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Meetings and Events - an industry in denial?

Meetings and Events - an industry in denial?

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Published by roger9523
Meetings and Events - an industry in denial?
I spoke recently at the MICE industry’s prestigious IMEX event in Frankfurt and at the end of my speech I shared the Change House model with the delegates:

"Which room you think the Meetings and Events industry is in?" I asked "Denial" came back the universal view. This is not sustainable. Our industry needs to change - and change dramatically - NOW. There is a fundamental of business - any business - that if the customer's needs change then as a sup
Meetings and Events - an industry in denial?
I spoke recently at the MICE industry’s prestigious IMEX event in Frankfurt and at the end of my speech I shared the Change House model with the delegates:

"Which room you think the Meetings and Events industry is in?" I asked "Denial" came back the universal view. This is not sustainable. Our industry needs to change - and change dramatically - NOW. There is a fundamental of business - any business - that if the customer's needs change then as a sup

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Published by: roger9523 on Mar 15, 2010
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09/21/2010

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Meetings and Events - an industry in denial?

I spoke recently at the MICE industry’s prestigious IMEX event in Frankfurt and at the end of my speech I shared the Change House model with the delegates:

"Which room you think the Meetings and Events industry is in?" I asked "Denial" came back the universal view. This is not sustainable. Our industry needs to change - and change dramatically - NOW. There is a fundamental of business - any business - that if the customer's needs change then as a supplier you have to respond to that immediately and not in two years as our industry has started discussing. The meetings and events industry needs to wake up since the status quo is simply not an option. You would not have believed that, however, if you visited IMEX with its lavish, sparkling exhibition stands – most. I suspect, ultimately government funded – each trying to persuade meeting professionals to book events in the country or town or specific venue. © 2009 Roger Harrop Associates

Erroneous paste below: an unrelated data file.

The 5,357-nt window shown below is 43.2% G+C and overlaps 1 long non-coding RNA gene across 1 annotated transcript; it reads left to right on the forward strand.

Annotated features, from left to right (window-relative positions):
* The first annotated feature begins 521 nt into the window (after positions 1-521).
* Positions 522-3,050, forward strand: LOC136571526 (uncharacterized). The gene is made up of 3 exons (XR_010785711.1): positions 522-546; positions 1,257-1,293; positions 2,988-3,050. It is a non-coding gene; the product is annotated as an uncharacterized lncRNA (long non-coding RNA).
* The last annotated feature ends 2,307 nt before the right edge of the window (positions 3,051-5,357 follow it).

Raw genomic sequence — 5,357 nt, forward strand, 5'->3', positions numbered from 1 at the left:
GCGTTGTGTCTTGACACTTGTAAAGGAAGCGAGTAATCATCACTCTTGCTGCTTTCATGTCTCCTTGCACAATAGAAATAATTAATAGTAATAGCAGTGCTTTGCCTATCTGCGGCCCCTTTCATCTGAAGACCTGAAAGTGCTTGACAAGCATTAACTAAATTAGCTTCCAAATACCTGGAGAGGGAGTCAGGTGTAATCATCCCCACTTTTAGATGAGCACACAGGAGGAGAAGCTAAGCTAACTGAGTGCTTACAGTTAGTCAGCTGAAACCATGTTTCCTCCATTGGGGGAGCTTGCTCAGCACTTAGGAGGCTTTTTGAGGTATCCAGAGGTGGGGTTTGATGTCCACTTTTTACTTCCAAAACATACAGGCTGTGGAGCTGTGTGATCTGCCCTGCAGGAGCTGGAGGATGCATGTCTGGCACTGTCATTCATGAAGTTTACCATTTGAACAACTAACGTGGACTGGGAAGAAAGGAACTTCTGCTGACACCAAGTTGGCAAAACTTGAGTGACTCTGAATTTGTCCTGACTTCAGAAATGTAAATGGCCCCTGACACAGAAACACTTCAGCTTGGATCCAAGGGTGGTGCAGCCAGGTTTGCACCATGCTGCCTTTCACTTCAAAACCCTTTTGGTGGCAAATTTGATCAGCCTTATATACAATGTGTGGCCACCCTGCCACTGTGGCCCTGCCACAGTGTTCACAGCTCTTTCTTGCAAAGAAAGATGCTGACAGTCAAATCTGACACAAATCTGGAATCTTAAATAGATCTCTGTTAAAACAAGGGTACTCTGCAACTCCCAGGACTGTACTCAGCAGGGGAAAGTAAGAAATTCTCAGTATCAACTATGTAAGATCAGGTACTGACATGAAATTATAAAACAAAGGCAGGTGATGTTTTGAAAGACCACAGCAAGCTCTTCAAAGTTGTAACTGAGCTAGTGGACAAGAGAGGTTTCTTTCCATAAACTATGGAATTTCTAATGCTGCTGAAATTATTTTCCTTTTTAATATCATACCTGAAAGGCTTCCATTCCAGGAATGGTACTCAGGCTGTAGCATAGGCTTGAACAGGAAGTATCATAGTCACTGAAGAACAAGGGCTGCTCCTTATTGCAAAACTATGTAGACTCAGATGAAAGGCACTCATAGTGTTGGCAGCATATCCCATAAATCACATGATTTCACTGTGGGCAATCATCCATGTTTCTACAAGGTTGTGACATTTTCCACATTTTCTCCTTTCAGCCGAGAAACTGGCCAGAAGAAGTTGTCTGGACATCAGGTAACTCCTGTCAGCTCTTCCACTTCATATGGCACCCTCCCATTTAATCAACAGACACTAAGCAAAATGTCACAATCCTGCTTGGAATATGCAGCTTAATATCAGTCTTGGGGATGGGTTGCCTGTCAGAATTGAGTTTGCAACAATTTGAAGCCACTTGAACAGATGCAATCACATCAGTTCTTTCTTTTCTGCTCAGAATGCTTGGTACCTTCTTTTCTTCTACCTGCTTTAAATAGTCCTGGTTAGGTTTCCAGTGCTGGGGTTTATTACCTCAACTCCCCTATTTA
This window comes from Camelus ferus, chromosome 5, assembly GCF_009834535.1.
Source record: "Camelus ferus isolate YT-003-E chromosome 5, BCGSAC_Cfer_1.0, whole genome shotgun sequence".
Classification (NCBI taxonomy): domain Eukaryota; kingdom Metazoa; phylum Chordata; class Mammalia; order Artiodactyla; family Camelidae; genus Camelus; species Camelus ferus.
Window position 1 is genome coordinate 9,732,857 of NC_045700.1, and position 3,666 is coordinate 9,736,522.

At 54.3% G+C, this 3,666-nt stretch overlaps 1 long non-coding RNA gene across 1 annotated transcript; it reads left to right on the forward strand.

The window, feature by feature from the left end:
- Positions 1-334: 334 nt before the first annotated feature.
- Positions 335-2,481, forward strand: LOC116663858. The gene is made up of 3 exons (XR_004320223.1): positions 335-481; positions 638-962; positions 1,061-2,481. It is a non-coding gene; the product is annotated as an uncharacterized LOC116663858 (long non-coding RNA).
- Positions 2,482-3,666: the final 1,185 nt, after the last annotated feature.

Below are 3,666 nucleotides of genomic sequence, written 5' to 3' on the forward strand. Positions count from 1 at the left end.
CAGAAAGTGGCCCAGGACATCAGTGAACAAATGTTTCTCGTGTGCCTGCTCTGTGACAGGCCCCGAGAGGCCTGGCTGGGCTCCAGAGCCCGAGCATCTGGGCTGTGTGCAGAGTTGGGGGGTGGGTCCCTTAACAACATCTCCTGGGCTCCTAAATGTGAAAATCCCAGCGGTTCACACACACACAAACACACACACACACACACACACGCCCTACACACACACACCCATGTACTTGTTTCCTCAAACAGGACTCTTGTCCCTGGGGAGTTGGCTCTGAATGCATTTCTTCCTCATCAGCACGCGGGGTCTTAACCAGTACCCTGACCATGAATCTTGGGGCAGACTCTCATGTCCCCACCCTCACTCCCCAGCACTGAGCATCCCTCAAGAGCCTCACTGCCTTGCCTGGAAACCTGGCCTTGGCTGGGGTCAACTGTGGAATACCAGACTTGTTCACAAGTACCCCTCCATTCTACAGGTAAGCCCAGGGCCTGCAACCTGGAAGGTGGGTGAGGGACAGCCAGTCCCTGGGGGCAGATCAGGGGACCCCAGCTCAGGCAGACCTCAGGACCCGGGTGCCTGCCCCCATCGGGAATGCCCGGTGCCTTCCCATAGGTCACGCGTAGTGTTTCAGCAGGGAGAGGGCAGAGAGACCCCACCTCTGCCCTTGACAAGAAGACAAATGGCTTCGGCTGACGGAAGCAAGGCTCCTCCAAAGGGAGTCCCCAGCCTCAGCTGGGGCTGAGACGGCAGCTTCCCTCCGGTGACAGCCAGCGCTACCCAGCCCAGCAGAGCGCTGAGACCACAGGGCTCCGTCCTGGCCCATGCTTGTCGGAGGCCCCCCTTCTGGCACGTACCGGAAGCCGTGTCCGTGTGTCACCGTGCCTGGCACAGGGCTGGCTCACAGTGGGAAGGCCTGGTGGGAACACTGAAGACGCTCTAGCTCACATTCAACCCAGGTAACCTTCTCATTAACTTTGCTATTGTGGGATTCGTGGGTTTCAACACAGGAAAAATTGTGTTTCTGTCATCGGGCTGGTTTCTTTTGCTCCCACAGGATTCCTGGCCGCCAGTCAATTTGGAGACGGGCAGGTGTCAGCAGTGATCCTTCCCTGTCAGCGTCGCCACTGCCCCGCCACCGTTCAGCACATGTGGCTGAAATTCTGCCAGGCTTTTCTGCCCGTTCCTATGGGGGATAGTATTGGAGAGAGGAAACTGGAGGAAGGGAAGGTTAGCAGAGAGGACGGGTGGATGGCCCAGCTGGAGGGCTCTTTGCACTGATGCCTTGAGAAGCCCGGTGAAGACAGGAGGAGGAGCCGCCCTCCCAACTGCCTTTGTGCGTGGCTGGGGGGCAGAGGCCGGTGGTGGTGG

I am a former CEO of a multinational plc and if I was in that position now I have no doubt that I would be viewing any investment in a meeting or event in exactly the same way as any other investment - be it new product development, new manufacturing plant or market development. I'd be looking for a full business case to justify the investment – including detail of the anticipated payback. I would also be expecting to receive a "playback" after the event demonstrating that we actually achieved the returns that we planned. This means, of course, that to be able to demonstrate such returns on investment every event or meeting in future has to be about content and value. My checklist as a CEO for the objectives of the event would therefore include: • • • • • Learning Motivation Inspiration Reward (possibly) above all – Value

This all seems quite logical and straightforward and if you were from outside the industry you would expect this to be the norm. But it's not: CIC research suggested that very little focus is currently placed by meeting professionals on content, outcomes and payback. Maarten Vanneste in his excellent book "Meeting Architecture" argues strongly that what the MICE industry has to do is to change by 180 degrees to respond to the need for content to be king. He also proposes the need a new function, that of "Meeting Architect" to be the central figure for an event - focused on content, shape and the outcomes. The good news is that from Maarten’s book has now come an industry working party. The bad news is that it is targeted at 2011. That's far too late. The needs of the end customer have changed now. We must therefore also change now. As an industry we have had it good in the past, let's be honest, - lavishly funded incentive events, corporate and Association meetings and government funded thinly disguised "jollies". Also, perhaps, there has been an abrogating of end Client responsibility to industry "experts" to spend their money for them. No longer!